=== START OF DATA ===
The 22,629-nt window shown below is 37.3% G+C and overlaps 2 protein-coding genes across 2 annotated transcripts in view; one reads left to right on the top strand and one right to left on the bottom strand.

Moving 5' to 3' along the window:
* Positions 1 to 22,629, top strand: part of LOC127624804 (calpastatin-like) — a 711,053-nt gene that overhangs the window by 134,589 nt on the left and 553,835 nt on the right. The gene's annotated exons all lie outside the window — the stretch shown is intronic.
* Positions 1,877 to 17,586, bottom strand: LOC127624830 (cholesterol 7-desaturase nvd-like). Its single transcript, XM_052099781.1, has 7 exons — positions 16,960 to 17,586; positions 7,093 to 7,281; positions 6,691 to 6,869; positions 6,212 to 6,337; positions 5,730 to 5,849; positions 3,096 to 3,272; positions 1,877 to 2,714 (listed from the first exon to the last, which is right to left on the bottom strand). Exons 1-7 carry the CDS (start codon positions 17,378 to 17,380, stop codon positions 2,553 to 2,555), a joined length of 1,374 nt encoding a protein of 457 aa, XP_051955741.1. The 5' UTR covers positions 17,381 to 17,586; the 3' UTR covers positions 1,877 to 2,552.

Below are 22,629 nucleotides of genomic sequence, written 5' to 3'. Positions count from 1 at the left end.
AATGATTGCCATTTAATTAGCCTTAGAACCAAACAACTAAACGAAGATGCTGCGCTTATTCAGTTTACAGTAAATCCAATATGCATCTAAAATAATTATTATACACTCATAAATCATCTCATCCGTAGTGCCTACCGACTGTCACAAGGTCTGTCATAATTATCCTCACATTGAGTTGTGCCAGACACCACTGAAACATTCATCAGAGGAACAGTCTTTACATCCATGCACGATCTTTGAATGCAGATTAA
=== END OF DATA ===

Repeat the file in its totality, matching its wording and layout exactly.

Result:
The 22,629-nt window shown below is 37.3% G+C and overlaps 2 protein-coding genes across 2 annotated transcripts in view; one reads left to right on the top strand and one right to left on the bottom strand.

Moving 5' to 3' along the window:
* Positions 1 to 22,629, top strand: part of LOC127624804 (calpastatin-like) — a 711,053-nt gene that overhangs the window by 134,589 nt on the left and 553,835 nt on the right. The gene's annotated exons all lie outside the window — the stretch shown is intronic.
* Positions 1,877 to 17,586, bottom strand: LOC127624830 (cholesterol 7-desaturase nvd-like). Its single transcript, XM_052099781.1, has 7 exons — positions 16,960 to 17,586; positions 7,093 to 7,281; positions 6,691 to 6,869; positions 6,212 to 6,337; positions 5,730 to 5,849; positions 3,096 to 3,272; positions 1,877 to 2,714 (listed from the first exon to the last, which is right to left on the bottom strand). Exons 1-7 carry the CDS (start codon positions 17,378 to 17,380, stop codon positions 2,553 to 2,555), a joined length of 1,374 nt encoding a protein of 457 aa, XP_051955741.1. The 5' UTR covers positions 17,381 to 17,586; the 3' UTR covers positions 1,877 to 2,552.

Below are 22,629 nucleotides of genomic sequence, written 5' to 3'. Positions count from 1 at the left end.
AATGATTGCCATTTAATTAGCCTTAGAACCAAACAACTAAACGAAGATGCTGCGCTTATTCAGTTTACAGTAAATCCAATATGCATCTAAAATAATTATTATACACTCATAAATCATCTCATCCGTAGTGCCTACCGACTGTCACAAGGTCTGTCATAATTATCCTCACATTGAGTTGTGCCAGACACCACTGAAACATTCATCAGAGGAACAGTCTTTACATCCATGCACGATCTTTGAATGCAGATTAA